Several problems were immediately identified that would have to be overcome to properly restore the aircraft back to its military configuration. Certain parts were missing from the plane, including the wingtips. The civilian version of the plane had been configured with wingtip fuel tanks, but those had been removed sometime in the past and no wingtips were present at all. New wingtips would have to be fabricated if none could be located. 

The plane also had several windows in the fuselage that had been added for the civilian/passenger version. To revert to military configuration these would have to be removed and new skin panels fabricated. Interior lighting and wiring would have to be removed as well. The aircraft also had the wrong type of propellers for either a "B" or "C" model. It had arrived with the paddle-blade type found on the "K" model. The proper slender "pointed" type props would have to be obtained for the "B" version's engines. 

Also, the openings in the fuselage for the upper and lower gun turrets were sealed and would have to be reopened to accommodate the rebuilt turrets. The crew access ladder was also missing and its fuselage panel sealed. A new ladder would have to be made, or found, and the access panel reopened. Finally, no machine guns were aboard, of course, so at least cooling jackets would have to be installed in the various gun emplacements to bring back the warbird's "sting."

Restoration work progressed throughout 1991, 1992, and 1993. The wings were hoisted into place, the rudder and elevators attached, and the landing gear bolted on and locked in the down position. The engines were mounted and detailed, cowlings attached, and the gun nose bolted on and made ready to receive gun barrels. The cockpit, which over the years had been converted to dual controls, was reworked back to its proper single-pilot arrangement. (The A-26 was originally manned by a pilot, a navigator/bombardier/loader, and a turret gunner. Sometimes a flight engineer would accompany the standard crew.) 

The proper wingtips were finally located and purchased from an aircraft parts dealer in Arizona by a member of the Air Force Heritage Foundation of Utah. New tires were installed and machine gun barrels and cooling jackets were put in all gun positions. The proper propellers were discovered at the Air Force Museum at Wright-Patterson Air Force Base, Ohio, who was restoring a "K" model B-26 at the time and happened to need the exact ones at Hill, so a trade was arranged. Also, all required skin panels were reworked, including the fabric skins of the control surfaces, which were replaced with aluminum to prevent future deterioration.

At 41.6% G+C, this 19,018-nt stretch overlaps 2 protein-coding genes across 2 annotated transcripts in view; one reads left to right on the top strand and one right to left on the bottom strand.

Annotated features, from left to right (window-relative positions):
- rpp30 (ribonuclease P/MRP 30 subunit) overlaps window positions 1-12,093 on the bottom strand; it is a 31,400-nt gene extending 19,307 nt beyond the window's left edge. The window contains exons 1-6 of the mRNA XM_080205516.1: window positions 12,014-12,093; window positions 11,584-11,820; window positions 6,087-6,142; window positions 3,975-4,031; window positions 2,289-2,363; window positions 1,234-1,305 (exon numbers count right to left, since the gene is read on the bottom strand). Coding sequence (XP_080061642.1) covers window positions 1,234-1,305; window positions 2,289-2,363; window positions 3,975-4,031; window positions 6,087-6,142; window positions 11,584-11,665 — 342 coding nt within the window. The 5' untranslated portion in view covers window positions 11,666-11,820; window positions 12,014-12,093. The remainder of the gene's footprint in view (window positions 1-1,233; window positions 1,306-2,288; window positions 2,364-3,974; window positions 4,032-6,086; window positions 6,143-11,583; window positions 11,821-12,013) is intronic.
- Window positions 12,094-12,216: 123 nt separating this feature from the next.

Finally in 1994 the aircraft was towed to the aircraft paint shop on base to await its turn in line for a new finish. The aircraft was painted in the jet black and red scheme of the 13th Bombardment Squadron (Light), "the "Devil's Own Grim Reapers." The 8th, 13th, and 90th Bomb Squadrons comprised the famous 3rd Bombardment Group of the 5th Air Force, which served with distinction in the Pacific Theatre of operations in World War II and later flew missions out of Japan and Kunsan, Korea, during the Korean War. 

The 13th Bomb Squadron was originally organized for service in World War I as the 13th Aero Squadron and its skeleton emblem was officially approved by the War Department in 1924. Roy Marquardt, who spearheaded the restoration efforts on this aircraft, was a B-26 crew chief with the "Grim Reapers" in Japan during the Korean War.

The freshly refinished aircraft was towed back to the museum in March 1995 and placed in its final resting place for long-term display. Further work on the airframe will include installation of wing-mounted bomb racks and bombs, the crew access ladder, and the upper window fairings on the fuselage aft of the dorsal gun turret. The "Grim Reaper" stands today as a tribute to USAF A-26 flight and maintenance crews who served in two wars, and to the men and women of Hill Field who supported the aircraft for so many years.



Above, the aircraft photographed by Mike Shakocius at Van Nuys in April 1965 prior to its red and white paint job at On Mark


"6101" at the Galveston Airshow in 1970/1971







Galveston 1970




Serial #: 44-34624
Construction #: 27903
Civil Registration:
Name: None
Status: Unknown
Last info: 1977


Farah Manufacturing Co, El Paso, TX, 1963-1964.
- Registered as N6101C.
Rogers Brothers, Beaumont, TX, 1966-1969.
Texas State Optical Corp, 1969.
Confederate Air Force, Harlingen, TX, Jan. 1970-1977.
- Flew as USAF/RG-A.

Reported damaged by fire during taxiing and later stored and used for spares, circa 1981-1982.

Richard E. Fulwiler wrote:
"I was reviewing your site, and may have discovered another Marketeer, N6101C !
I checked Joe Baugher’s site and he just shows civil registry to N6101C.
Studying your photo series I see : Marketeer style side cabin windows in the side view shot;
Conical tapered fiberglass radar nose extension similar to the one seen on Marketeer N5530V ( your “ 103” nose and early ray-dome style comparison photos ):
Right side nose on photo shows a under-wing window barely discernable against the bright mid-section aluminum finish;
Left side nose on photo ( very small photo ) at the Galveston air show shows the On Mark style starboard Airstair down ( at 400% zoom it gets really grainy but the door is noticeable to me ). In the other photo with the crowd all around, the Airstair is up."
What do you think ?


The above shot shows N666 at St Louis in Phillips Petroleum Co. colours


Serial #: 44-34754
Construction #:
Civil Registration:
  N66662, N666


On Mark Marketeer


History: Phillips Petroleum


Clarification by Dan Shepherd: N666 crashed on approach to Findlay Ohio on10 Dec1963 and was totally destroyed. The accident killed all on board. Airframe icing was thought to be the cause.
SN# 44-34754  or 28033. Registration Cancelled on 8/12/64.